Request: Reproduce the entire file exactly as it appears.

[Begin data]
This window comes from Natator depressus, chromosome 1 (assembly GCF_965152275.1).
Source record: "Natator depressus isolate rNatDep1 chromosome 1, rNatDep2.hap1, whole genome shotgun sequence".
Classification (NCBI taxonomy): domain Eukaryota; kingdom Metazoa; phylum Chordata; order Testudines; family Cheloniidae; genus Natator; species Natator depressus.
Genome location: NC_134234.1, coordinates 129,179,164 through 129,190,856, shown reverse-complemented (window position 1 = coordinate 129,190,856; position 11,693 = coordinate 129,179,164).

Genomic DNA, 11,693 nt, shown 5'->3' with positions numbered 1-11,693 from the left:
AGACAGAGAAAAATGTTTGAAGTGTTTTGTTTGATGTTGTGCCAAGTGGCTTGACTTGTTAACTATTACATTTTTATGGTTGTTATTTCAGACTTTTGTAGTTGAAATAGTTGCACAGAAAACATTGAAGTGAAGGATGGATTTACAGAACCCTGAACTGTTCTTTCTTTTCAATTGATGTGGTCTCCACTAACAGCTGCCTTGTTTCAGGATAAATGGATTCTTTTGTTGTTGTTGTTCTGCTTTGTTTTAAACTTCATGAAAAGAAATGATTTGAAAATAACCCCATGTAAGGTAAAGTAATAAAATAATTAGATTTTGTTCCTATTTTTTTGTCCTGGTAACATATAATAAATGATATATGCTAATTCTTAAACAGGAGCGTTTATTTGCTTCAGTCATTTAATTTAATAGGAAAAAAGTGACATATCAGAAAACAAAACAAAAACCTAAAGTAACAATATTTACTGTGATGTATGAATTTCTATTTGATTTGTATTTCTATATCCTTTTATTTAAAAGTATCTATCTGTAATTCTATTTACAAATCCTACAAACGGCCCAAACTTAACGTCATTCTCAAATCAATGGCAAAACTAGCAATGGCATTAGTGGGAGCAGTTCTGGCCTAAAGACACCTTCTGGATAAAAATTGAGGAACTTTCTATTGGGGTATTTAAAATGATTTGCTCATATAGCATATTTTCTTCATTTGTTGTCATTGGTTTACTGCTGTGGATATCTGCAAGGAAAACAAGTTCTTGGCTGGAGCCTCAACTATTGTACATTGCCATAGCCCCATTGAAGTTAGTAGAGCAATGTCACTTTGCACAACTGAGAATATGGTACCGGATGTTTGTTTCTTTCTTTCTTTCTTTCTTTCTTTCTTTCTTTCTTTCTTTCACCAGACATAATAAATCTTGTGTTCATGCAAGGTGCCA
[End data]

This window comes from Natator depressus, chromosome 1 (assembly GCF_965152275.1).
Source record: "Natator depressus isolate rNatDep1 chromosome 1, rNatDep2.hap1, whole genome shotgun sequence".
Classification (NCBI taxonomy): domain Eukaryota; kingdom Metazoa; phylum Chordata; order Testudines; family Cheloniidae; genus Natator; species Natator depressus.
Genome location: NC_134234.1, coordinates 129,179,164 through 129,190,856, shown reverse-complemented (window position 1 = coordinate 129,190,856; position 11,693 = coordinate 129,179,164).

Genomic DNA, 11,693 nt, shown 5'->3' with positions numbered 1-11,693 from the left:
AGACAGAGAAAAATGTTTGAAGTGTTTTGTTTGATGTTGTGCCAAGTGGCTTGACTTGTTAACTATTACATTTTTATGGTTGTTATTTCAGACTTTTGTAGTTGAAATAGTTGCACAGAAAACATTGAAGTGAAGGATGGATTTACAGAACCCTGAACTGTTCTTTCTTTTCAATTGATGTGGTCTCCACTAACAGCTGCCTTGTTTCAGGATAAATGGATTCTTTTGTTGTTGTTGTTCTGCTTTGTTTTAAACTTCATGAAAAGAAATGATTTGAAAATAACCCCATGTAAGGTAAAGTAATAAAATAATTAGATTTTGTTCCTATTTTTTTGTCCTGGTAACATATAATAAATGATATATGCTAATTCTTAAACAGGAGCGTTTATTTGCTTCAGTCATTTAATTTAATAGGAAAAAAGTGACATATCAGAAAACAAAACAAAAACCTAAAGTAACAATATTTACTGTGATGTATGAATTTCTATTTGATTTGTATTTCTATATCCTTTTATTTAAAAGTATCTATCTGTAATTCTATTTACAAATCCTACAAACGGCCCAAACTTAACGTCATTCTCAAATCAATGGCAAAACTAGCAATGGCATTAGTGGGAGCAGTTCTGGCCTAAAGACACCTTCTGGATAAAAATTGAGGAACTTTCTATTGGGGTATTTAAAATGATTTGCTCATATAGCATATTTTCTTCATTTGTTGTCATTGGTTTACTGCTGTGGATATCTGCAAGGAAAACAAGTTCTTGGCTGGAGCCTCAACTATTGTACATTGCCATAGCCCCATTGAAGTTAGTAGAGCAATGTCACTTTGCACAACTGAGAATATGGTACCGGATGTTTGTTTCTTTCTTTCTTTCTTTCTTTCTTTCTTTCTTTCTTTCTTTCACCAGACATAATAAATCTTGTGTTCATGCAAGGTGCCA